Weekend Reads

Happy Friday and happy Memorial Day weekend! Fulcrum is closing early today so that everyone can take off for weekend trips, BBQs, and Rockies baseball games. As for me, I am heading up to Snowmass for the weekend to go skiing. Yes, that’s right. Skiing. Because of the incredibly wet and snowy Spring that Colorado’s had, Aspen Mountain actually has a larger snow base now than back in January (71 inches compared to 38 inches!), and they’ve decided to open up for some Memorial weekend skiing fun. It may be more like waterskiing than actual skiing, but it should be fun regardless!

But aside from skiing and hiking this weekend, I will surely be relaxing as well. I’ve decided to bring two of Fulcrum’s titles with me, to get pumped for summer:

The third edition of Gerry Roach’s Colorado’s Fourteeners: From Hikes to Climbs (Fulcrum Publishing, 978-1-55591-746-3, $22.95). I’ve hiked a handful of fourteeners over the years, but my husband and I are feeling especially motivated to this year after our recent move to Denver from the Aspen/Snowmass area. We feel like we will need to compensate for the lack of daily hiking we were used to doing (when we lived in the mountains) with some fun weekend trips to hike some big mountains. Plus it will be a great way to explore new parts of Colorado and mountain ranges we are not as familiar with. We have our eye on Uncompahgre Peak, over in the San Juan mountain range near the mining town of Ouray. Uncompahgre is the sixth highest peak in Colorado, and has a very dramatic shape to it—almost cathedral-like. It is a striking peak and not known to be a very difficult hike as far as fourteeners go. This hike, and all of the 58 fourteeners in Colorado, can of course be found in Colorado’s Fourteeners.

For those looking for wonderful Colorado hikes with less hype, check out Gerry Roach’s Colorado’s Thirteeners: From 13,800 to 13,999 feet (Fulcrum Publishing, ISBN: 978-1-55591-419-6, $19.95). These are all fantastic hikes, and thirteeners often have fewer people on the trails, which can be a nice bonus when you are out in the wilderness. For more information on Gerry Roach and his classic hiking guidebooks, check out an interview he did with Outside Magazine online recently.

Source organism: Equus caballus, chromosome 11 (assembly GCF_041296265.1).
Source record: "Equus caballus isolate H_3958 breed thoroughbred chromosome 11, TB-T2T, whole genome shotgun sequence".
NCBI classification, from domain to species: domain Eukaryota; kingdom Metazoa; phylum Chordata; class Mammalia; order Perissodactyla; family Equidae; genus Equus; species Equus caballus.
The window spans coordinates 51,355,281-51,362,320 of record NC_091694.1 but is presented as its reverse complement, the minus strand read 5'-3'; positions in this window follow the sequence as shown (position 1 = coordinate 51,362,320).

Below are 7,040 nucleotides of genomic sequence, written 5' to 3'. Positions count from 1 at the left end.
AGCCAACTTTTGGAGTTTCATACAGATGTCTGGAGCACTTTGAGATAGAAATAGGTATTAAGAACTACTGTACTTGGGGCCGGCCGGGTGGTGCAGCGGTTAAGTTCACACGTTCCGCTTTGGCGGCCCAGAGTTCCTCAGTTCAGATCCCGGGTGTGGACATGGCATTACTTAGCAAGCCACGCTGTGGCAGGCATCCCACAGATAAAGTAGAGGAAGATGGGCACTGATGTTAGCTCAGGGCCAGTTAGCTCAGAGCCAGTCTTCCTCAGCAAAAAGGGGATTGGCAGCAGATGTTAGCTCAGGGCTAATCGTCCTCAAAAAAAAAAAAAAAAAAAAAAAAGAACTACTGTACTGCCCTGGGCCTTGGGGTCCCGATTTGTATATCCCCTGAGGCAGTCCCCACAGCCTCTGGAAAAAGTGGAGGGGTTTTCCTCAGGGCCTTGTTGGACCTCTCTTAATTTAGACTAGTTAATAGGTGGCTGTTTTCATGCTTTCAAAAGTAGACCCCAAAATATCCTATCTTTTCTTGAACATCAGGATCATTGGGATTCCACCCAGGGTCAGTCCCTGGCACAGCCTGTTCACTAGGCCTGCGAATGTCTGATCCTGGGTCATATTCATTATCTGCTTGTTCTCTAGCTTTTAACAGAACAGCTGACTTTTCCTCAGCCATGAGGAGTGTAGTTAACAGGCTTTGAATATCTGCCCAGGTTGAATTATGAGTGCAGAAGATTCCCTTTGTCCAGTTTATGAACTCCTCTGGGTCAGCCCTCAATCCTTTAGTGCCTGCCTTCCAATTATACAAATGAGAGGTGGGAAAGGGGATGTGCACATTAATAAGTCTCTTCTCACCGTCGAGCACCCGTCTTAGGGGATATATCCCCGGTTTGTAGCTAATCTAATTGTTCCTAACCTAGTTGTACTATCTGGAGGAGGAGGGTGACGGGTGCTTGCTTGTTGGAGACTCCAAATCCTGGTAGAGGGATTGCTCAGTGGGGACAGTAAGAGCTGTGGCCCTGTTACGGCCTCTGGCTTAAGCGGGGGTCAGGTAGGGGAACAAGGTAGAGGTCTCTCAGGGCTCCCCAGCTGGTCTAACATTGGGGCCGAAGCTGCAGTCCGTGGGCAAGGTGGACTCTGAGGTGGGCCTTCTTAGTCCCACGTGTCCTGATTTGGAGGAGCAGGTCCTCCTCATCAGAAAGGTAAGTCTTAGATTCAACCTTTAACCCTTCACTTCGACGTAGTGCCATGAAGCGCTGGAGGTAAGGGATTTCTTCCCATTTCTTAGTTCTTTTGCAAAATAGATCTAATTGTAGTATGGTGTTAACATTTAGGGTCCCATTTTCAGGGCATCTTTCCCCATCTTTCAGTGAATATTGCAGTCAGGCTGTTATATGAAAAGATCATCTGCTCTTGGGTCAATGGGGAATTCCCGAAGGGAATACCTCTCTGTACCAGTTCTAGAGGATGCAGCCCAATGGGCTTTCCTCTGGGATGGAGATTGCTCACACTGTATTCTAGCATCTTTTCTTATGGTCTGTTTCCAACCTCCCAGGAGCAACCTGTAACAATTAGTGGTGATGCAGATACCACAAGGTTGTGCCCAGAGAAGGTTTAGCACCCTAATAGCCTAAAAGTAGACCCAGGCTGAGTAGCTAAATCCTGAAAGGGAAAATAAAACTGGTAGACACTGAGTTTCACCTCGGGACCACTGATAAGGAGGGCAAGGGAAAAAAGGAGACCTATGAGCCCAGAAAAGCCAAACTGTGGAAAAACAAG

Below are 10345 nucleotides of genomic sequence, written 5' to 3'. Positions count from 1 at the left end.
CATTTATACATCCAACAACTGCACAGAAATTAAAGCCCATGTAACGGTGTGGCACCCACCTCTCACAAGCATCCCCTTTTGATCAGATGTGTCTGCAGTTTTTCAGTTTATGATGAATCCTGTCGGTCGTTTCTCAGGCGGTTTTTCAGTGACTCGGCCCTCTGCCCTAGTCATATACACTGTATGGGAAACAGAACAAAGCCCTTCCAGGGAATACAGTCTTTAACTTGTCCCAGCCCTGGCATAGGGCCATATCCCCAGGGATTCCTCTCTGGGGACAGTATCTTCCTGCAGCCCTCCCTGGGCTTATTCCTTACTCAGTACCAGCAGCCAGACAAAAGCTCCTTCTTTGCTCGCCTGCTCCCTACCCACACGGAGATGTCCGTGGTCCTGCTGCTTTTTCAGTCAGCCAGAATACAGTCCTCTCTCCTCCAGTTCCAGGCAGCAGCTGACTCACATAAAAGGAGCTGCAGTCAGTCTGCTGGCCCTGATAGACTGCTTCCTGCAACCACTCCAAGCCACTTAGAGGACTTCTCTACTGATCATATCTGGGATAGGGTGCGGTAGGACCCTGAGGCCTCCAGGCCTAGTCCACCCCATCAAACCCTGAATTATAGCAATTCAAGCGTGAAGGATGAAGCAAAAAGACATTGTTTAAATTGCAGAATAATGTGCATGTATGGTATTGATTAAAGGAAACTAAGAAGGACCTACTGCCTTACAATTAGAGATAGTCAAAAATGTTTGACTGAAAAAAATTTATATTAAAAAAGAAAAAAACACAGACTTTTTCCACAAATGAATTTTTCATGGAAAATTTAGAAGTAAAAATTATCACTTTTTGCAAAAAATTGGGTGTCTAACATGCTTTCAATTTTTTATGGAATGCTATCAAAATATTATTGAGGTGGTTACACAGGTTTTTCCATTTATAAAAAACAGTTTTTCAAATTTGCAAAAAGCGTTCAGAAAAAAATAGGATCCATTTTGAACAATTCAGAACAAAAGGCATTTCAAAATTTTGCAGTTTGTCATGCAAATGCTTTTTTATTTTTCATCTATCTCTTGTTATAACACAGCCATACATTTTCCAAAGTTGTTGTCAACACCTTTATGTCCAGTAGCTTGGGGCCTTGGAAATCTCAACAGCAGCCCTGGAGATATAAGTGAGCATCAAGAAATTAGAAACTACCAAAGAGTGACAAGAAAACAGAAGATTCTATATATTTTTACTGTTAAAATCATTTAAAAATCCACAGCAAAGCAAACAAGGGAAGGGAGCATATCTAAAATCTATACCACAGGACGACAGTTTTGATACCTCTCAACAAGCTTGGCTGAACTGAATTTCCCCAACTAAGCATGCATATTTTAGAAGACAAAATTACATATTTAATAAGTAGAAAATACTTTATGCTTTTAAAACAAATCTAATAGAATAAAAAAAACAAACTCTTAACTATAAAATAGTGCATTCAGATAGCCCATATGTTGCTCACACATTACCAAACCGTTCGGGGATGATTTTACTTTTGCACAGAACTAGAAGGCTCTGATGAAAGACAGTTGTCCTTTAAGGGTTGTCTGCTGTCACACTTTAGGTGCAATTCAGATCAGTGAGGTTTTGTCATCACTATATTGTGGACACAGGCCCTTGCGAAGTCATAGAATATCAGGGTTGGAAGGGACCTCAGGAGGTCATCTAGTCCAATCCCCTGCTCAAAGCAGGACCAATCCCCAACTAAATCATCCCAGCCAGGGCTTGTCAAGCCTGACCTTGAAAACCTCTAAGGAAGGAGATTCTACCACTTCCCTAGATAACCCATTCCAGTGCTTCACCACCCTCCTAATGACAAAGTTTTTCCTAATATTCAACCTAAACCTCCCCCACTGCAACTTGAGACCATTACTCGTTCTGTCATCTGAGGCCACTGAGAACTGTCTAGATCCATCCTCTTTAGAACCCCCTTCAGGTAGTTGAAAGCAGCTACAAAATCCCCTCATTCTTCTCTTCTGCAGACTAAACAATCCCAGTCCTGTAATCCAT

This weekend, I am also going to be flipping through Renee Wilkinson’s Modern Homestead: Grow, Raise, Create (Fulcrum Publishing, ISBN: 978-1-55591-748-7, $26.95). This highly anticipated first book from the hip Portland local and founder of hipchickdigs.com, apopular blog dedicated to urban homesteading, is going to hopefully help me start planting my first herbs and veggies ever. We are thrilled to finally have a small (more like tiny) backyard with sun and a little room to grow some goodies. Being the excited novices that we are, my husband and I are looking to Modern Homestead to guide us towards getting the soil ready, picking the right veggies for our space, and making some wonderful, fresh food (and possibly canning) with our crops this summer.

Have a wonderful long weekend, and don’t forget to tune in to our blog on Tuesday, May 31, for an update from Dani and Katie on BEA 2011!

About fulcrumpublishing
Founded in 1984, Fulcrum Publishing is one of the largest independent publishers in the country, with more than 450 active titles. The company maintains a high standard of quality and pride in its books, with the objective of encouraging readers to live life to the fullest and learn something new each day. Fulcrum Publishing specializes in general-interest nonfiction titles with focuses in public policy, education, Native American culture and history, travel and outdoor recreation, environmentalism, and gardening. Fulcrum is headquartered in Golden, Colorado. The Fulcrum Publishing blog is run and updated by Dani Perea. Please feel free to get in touch with any questions, comments, or ideas by e-mailing her at Dani[at]fulcrumbooks[dot com].

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